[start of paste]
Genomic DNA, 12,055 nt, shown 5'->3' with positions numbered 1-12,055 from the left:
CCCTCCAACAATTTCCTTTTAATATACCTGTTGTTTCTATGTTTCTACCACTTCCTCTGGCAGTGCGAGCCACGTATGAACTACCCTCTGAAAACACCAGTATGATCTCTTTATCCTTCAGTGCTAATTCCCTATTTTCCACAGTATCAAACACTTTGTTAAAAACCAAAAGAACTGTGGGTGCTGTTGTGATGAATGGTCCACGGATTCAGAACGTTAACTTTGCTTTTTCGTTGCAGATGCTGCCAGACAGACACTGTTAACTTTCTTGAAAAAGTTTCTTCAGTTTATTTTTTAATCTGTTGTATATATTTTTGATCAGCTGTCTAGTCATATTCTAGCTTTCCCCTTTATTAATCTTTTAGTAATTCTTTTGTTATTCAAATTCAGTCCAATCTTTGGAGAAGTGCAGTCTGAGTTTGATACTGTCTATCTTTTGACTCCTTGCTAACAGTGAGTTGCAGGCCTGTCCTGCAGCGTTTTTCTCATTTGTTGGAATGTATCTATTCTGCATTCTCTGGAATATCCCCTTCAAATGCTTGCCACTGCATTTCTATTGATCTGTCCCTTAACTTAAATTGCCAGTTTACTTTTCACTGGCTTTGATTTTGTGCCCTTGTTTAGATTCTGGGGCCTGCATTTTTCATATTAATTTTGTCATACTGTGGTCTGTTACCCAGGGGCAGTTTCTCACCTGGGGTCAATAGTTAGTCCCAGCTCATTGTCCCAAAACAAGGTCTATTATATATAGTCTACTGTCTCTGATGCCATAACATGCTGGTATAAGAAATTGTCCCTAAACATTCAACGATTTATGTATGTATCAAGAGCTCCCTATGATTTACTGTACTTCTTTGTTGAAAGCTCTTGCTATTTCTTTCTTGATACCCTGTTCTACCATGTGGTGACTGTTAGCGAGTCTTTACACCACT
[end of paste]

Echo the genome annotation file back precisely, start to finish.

Genomic DNA, 12,055 nt, shown 5'->3' with positions numbered 1-12,055 from the left:
CCCTCCAACAATTTCCTTTTAATATACCTGTTGTTTCTATGTTTCTACCACTTCCTCTGGCAGTGCGAGCCACGTATGAACTACCCTCTGAAAACACCAGTATGATCTCTTTATCCTTCAGTGCTAATTCCCTATTTTCCACAGTATCAAACACTTTGTTAAAAACCAAAAGAACTGTGGGTGCTGTTGTGATGAATGGTCCACGGATTCAGAACGTTAACTTTGCTTTTTCGTTGCAGATGCTGCCAGACAGACACTGTTAACTTTCTTGAAAAAGTTTCTTCAGTTTATTTTTTAATCTGTTGTATATATTTTTGATCAGCTGTCTAGTCATATTCTAGCTTTCCCCTTTATTAATCTTTTAGTAATTCTTTTGTTATTCAAATTCAGTCCAATCTTTGGAGAAGTGCAGTCTGAGTTTGATACTGTCTATCTTTTGACTCCTTGCTAACAGTGAGTTGCAGGCCTGTCCTGCAGCGTTTTTCTCATTTGTTGGAATGTATCTATTCTGCATTCTCTGGAATATCCCCTTCAAATGCTTGCCACTGCATTTCTATTGATCTGTCCCTTAACTTAAATTGCCAGTTTACTTTTCACTGGCTTTGATTTTGTGCCCTTGTTTAGATTCTGGGGCCTGCATTTTTCATATTAATTTTGTCATACTGTGGTCTGTTACCCAGGGGCAGTTTCTCACCTGGGGTCAATAGTTAGTCCCAGCTCATTGTCCCAAAACAAGGTCTATTATATATAGTCTACTGTCTCTGATGCCATAACATGCTGGTATAAGAAATTGTCCCTAAACATTCAACGATTTATGTATGTATCAAGAGCTCCCTATGATTTACTGTACTTCTTTGTTGAAAGCTCTTGCTATTTCTTTCTTGATACCCTGTTCTACCATGTGGTGACTGTTAGCGAGTCTTTACACCACT